Local rodder never grew out of hobby
PRESCOTT -- Back in the 1950s when hot rods were a new fad, Prescott teens enjoyed cruising Gurley Street and the courthouse plaza, then making a pit stop at the local Dairy Queen to hang out.
Of course, hot rods were made to race, and teens such as Don Standhardt had their own favorite spot for drag racing too, on a strip of old Highway 89A between Prescott and Prescott Valley.
Being teens in 1950s hot rods, they couldn't help driving a bit too fast in town, too. The town was smaller then and the police weren't deputized, so the teens figured they were home free if they could get to the town limits at the spot where Checker Auto and AutoZone now sit in the middle of town along Miller Valley Road.
"It was a different world back then around here," Standhardt recalled. "All the policemen knew all the hot rodders, and if they stopped you, they just told you not to do it again."
Prescott teens in the 1950s also enjoyed hanging out at the Elks Theater, the now-defunct drive-in and the former pool at Granite Dells. Don remembers water skiing on Watson Lake too.
Illegal drugs were non-existent in Prescott schools back then, and some guys drank alcohol but they were the exception, Don said.
Don and his buddies in the Pipers car club got their "high" on hot rods. They often gathered in someone's backyard, taking apart a car and working on it. Don's job working for the Chinese owners of the Palace CafŽ on Whiskey Row helped finance his hot rod habit.
"Every little town had its own car club back then," recalled Don's wife Katy, who moved to Prescott in 1977.
Don went through cars like children go through clothes, buying and modifying a 1944 coupe with an Oldsmobile V-8 engine in high school, then moving to a 1956 Chevy in 1957 just before graduating from high school.
"Like they say, when we got to high school it was a babe magnet," Don said of the hot rods. He bought a brand-new 1960 Ford shortly after high school, but totaled it while racing a couple of motorcycles down Mingus Mountain, so he then moved on to a 1960 T-Bird.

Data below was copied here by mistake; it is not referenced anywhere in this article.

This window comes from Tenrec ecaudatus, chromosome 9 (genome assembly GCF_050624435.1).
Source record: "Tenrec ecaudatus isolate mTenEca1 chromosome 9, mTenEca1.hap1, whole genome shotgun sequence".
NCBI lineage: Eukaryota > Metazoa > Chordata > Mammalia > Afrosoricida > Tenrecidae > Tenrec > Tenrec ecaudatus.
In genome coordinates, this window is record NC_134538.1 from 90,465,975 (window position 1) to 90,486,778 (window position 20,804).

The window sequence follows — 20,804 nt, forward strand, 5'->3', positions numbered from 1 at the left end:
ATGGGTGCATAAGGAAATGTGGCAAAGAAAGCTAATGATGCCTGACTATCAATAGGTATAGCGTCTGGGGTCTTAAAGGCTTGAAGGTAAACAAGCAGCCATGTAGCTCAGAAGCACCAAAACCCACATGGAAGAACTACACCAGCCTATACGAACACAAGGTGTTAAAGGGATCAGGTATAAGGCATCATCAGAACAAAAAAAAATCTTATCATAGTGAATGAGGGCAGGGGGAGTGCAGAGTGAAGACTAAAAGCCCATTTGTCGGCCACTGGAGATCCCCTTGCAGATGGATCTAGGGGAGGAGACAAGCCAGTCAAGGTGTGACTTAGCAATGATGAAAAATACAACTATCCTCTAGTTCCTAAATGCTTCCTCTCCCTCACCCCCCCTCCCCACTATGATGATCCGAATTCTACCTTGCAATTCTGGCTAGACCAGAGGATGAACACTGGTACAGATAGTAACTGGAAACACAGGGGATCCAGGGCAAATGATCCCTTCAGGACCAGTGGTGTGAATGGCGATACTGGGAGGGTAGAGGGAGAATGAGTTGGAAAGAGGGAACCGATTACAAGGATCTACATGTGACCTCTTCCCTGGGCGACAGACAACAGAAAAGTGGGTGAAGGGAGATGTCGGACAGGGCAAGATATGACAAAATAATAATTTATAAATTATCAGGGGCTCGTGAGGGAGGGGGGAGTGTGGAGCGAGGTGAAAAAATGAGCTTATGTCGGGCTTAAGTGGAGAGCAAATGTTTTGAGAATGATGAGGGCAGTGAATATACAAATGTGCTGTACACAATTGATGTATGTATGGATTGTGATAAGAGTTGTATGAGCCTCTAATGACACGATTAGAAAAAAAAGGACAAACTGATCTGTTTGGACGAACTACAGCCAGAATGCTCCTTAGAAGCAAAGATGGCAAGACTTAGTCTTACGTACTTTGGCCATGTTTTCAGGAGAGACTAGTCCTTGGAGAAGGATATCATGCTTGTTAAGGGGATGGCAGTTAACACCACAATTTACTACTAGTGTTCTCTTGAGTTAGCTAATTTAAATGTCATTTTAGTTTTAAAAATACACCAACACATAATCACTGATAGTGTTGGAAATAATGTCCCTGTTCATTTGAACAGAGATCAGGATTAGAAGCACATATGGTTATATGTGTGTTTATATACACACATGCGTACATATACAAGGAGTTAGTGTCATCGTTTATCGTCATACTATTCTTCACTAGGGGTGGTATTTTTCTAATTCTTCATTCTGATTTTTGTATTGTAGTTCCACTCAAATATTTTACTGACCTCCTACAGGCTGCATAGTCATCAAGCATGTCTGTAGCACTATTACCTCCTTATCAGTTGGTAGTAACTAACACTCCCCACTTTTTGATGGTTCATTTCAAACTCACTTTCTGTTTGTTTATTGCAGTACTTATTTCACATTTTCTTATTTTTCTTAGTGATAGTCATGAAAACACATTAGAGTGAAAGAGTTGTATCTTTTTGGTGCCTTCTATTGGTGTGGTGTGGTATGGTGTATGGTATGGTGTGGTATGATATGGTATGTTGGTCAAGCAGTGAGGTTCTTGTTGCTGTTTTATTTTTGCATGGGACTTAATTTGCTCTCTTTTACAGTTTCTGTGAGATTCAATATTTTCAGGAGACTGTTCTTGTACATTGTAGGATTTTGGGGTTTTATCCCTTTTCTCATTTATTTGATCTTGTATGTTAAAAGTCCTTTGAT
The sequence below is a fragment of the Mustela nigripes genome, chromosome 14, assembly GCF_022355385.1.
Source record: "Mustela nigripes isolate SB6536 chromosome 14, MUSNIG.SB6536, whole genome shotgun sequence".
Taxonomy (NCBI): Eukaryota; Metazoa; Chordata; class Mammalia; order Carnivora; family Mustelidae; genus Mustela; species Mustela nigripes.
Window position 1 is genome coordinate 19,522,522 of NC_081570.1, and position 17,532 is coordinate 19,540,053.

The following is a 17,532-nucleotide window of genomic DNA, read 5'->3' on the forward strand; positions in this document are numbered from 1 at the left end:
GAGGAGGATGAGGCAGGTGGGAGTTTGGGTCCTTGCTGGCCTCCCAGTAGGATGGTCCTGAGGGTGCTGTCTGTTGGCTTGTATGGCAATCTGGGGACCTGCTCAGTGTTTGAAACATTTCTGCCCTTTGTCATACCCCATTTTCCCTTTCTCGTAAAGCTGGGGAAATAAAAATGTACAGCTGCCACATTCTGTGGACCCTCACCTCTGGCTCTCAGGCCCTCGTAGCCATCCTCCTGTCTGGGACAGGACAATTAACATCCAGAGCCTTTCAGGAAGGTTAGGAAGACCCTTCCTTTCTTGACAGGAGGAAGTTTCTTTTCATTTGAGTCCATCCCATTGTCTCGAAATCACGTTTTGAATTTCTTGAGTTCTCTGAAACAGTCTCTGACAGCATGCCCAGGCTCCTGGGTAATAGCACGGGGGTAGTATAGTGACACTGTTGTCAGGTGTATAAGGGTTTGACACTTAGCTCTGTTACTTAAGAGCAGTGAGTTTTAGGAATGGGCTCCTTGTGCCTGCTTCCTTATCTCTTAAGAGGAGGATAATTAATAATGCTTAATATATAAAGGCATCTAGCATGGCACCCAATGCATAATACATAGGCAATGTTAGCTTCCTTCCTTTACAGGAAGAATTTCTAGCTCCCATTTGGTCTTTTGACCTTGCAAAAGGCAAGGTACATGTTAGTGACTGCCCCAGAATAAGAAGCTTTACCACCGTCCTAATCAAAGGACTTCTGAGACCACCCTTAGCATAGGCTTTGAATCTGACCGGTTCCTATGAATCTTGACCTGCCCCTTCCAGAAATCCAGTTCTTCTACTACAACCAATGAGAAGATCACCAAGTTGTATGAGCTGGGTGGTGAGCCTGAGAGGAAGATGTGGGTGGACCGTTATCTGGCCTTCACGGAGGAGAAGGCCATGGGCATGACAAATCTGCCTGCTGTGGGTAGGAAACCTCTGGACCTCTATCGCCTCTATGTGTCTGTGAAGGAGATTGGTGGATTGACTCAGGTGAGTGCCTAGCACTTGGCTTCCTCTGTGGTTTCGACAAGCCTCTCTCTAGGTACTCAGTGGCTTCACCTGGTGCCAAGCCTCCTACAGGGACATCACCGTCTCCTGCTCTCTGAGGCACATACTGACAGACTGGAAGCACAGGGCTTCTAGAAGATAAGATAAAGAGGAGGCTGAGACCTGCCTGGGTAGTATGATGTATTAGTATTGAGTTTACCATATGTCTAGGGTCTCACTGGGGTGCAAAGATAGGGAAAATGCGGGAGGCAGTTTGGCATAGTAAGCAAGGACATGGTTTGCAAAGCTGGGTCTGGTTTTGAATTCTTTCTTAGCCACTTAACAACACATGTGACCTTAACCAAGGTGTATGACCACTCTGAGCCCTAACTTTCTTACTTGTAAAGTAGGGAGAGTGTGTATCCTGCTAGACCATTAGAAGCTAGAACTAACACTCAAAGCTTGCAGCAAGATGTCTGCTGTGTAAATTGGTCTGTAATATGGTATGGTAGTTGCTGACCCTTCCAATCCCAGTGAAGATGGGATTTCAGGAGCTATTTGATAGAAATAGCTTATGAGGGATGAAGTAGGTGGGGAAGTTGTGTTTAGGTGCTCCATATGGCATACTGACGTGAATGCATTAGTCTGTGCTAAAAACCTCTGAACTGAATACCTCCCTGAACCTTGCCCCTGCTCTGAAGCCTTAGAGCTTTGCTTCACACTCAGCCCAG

Don is happily married now and doesn't need a babe magnet, but he never stopped buying and rebuilding hot rods, which people now commonly call street rods.
Katy understands the babe magnet concept well.
"If I'm in one of those cars, every other car is waving," Katy said.
Don is still in a car club, too. It's called the Mountain Top Street Rodders. Katy also is a member.
"I enjoy the companionship of a car club because they do fun things," such as cruise nights, car shows and other events, Katy said.
Don recently sold his 1962 Corvette so he could buy every street rodder's dream, a souped-up 1933 Ford three-window coupe. It's definitely something that turns heads, all peach with a fuel-injected Chevy Crate 350-cubic-inch engine, incredibly clean lines (the gas cap is in a carpet-covered box in the trunk), and all the modern conveniences -- power windows, air conditioning and tilt steering wheel.
He searched the Internet for months, then ended up finding the retro rod right here in Prescott.
In its original condition, the coupe had a four-cylinder, 40-horsepower engine that topped out at about 50 miles per hour. Now Don figures it cruises at 80 mph and easily could top 100, though he doesn't say whether he's tried it.
When he took it out for a spin this week, Don played music that he first enjoyed in the 1950s, but now it's on a compact disc.
Don recently bought a 1928 Ford Roadster too, but its condition is a world apart from the '33 Ford. When his son saw it, he threatened to call the "Pimp My Ride" TV show that restores beat-up cars.
Katy saw it while taking a walk during a Greeley, Colo., car show and ran back to tell Don about it, but he'd already sniffed it out and bought it.
It basically was a rusted-out, bent-up shell, but Don's rebuilding it from the bottom up. He's already added a new frame, 350-cubic-inch Chevy engine and 350 turbo automatic transmission.
It won't be ready in time for the Mountain Top Street Rodders' Rod and Custom Car Show that Don chairs on Saturday, May 7, but the '33 coupe certainly will do.
Contact the reporter at firstname.lastname@example.org